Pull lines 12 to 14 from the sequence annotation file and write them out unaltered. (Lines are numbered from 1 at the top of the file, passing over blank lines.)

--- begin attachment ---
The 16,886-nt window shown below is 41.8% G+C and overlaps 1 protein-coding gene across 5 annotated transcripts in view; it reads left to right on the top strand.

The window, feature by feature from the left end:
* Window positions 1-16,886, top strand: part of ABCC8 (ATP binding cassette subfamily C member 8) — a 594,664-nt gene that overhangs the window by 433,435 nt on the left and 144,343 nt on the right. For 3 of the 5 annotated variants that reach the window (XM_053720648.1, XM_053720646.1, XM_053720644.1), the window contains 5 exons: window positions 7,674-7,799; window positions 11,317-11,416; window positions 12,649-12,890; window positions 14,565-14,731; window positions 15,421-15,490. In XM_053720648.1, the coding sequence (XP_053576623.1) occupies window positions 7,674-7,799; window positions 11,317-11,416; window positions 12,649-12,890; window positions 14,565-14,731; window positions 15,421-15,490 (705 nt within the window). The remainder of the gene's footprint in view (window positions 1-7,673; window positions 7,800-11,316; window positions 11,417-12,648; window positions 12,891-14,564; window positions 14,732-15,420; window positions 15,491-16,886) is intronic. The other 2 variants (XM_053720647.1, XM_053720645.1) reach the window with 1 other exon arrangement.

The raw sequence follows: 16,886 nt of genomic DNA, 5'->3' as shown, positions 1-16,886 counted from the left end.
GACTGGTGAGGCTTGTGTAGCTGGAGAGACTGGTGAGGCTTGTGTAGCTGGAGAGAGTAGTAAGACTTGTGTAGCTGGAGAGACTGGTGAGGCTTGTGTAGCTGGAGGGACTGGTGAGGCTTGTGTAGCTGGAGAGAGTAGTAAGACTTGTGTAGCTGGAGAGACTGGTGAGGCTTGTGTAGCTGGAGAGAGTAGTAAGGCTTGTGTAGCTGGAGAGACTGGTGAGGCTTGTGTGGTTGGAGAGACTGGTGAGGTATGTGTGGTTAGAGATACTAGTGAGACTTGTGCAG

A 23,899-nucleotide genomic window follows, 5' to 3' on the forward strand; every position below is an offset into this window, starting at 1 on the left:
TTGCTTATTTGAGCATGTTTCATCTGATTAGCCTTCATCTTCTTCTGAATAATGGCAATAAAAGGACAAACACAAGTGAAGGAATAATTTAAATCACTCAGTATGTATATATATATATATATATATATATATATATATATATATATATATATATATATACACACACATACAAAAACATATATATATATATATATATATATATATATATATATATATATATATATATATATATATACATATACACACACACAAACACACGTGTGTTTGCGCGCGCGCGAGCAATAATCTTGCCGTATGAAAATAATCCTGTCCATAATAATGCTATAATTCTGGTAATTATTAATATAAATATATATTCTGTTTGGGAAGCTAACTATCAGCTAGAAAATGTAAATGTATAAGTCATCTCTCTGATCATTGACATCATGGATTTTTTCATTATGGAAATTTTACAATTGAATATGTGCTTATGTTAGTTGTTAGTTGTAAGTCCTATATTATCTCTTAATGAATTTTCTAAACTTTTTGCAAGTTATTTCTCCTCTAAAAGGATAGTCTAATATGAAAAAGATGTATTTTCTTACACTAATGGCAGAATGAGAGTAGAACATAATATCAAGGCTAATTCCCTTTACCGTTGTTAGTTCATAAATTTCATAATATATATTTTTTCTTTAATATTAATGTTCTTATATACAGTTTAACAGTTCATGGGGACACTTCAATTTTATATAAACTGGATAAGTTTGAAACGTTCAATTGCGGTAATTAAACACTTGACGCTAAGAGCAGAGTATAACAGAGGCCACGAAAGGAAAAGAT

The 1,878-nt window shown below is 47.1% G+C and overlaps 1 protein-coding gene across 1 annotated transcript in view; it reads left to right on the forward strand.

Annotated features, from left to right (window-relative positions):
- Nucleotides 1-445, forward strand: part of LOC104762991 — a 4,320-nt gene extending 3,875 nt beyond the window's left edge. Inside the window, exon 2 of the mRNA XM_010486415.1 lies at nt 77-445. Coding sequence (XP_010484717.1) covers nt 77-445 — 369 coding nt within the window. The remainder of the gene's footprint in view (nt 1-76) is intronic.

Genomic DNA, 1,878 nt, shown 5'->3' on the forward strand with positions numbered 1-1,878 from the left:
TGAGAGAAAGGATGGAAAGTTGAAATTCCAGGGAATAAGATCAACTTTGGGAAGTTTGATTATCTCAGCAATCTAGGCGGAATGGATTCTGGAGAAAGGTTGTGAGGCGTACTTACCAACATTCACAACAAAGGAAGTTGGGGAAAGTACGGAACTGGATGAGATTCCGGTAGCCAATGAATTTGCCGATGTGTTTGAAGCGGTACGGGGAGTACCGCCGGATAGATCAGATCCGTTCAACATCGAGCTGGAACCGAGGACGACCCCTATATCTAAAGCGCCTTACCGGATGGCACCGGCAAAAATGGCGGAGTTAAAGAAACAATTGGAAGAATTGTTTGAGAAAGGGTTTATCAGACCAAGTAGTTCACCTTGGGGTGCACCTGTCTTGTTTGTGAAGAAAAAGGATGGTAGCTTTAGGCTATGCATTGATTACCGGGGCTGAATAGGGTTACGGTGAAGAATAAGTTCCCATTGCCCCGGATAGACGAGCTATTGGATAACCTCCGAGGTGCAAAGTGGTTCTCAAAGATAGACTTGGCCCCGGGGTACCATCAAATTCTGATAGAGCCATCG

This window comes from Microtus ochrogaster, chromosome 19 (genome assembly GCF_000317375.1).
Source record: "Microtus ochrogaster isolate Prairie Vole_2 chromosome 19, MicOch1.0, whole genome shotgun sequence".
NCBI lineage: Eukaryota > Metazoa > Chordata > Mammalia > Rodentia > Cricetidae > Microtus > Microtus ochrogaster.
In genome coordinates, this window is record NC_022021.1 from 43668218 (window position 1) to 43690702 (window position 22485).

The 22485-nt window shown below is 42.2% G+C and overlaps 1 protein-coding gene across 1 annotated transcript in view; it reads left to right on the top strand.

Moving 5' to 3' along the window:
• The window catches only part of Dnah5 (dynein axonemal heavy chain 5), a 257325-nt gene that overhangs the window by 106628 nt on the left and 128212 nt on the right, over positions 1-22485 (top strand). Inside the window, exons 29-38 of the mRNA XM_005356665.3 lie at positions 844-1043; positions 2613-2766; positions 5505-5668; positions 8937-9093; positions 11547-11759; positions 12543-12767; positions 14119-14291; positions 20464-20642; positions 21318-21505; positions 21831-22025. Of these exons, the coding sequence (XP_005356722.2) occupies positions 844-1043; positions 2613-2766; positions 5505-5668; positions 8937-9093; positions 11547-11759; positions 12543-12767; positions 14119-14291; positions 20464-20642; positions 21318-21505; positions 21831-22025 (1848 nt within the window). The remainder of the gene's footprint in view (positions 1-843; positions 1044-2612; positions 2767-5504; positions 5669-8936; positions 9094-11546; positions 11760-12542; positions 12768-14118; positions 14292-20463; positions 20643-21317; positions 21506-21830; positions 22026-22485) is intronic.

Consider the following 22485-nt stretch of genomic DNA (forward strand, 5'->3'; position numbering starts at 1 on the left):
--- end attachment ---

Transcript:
TGAGAGAAAGGATGGAAAGTTGAAATTCCAGGGAATAAGATCAACTTTGGGAAGTTTGATTATCTCAGCAATCTAGGCGGAATGGATTCTGGAGAAAGGTTGTGAGGCGTACTTACCAACATTCACAACAAAGGAAGTTGGGGAAAGTACGGAACTGGATGAGATTCCGGTAGCCAATGAATTTGCCGATGTGTTTGAAGCGGTACGGGGAGTACCGCCGGATAGATCAGATCCGTTCAACATCGAGCTGGAACCGAGGACGACCCCTATATCTAAAGCGCCTTACCGGATGGCACCGGCAAAAATGGCGGAGTTAAAGAAACAATTGGAAGAATTGTTTGAGAAAGGGTTTATCAGACCAAGTAGTTCACCTTGGGGTGCACCTGTCTTGTTTGTGAAGAAAAAGGATGGTAGCTTTAGGCTATGCATTGATTACCGGGGCTGAATAGGGTTACGGTGAAGAATAAGTTCCCATTGCCCCGGATAGACGAGCTATTGGATAACCTCCGAGGTGCAAAGTGGTTCTCAAAGATAGACTTGGCCCCGGGGTACCATCAAATTCTGATAGAGCCATCG

This window comes from Microtus ochrogaster, chromosome 19 (genome assembly GCF_000317375.1).
Source record: "Microtus ochrogaster isolate Prairie Vole_2 chromosome 19, MicOch1.0, whole genome shotgun sequence".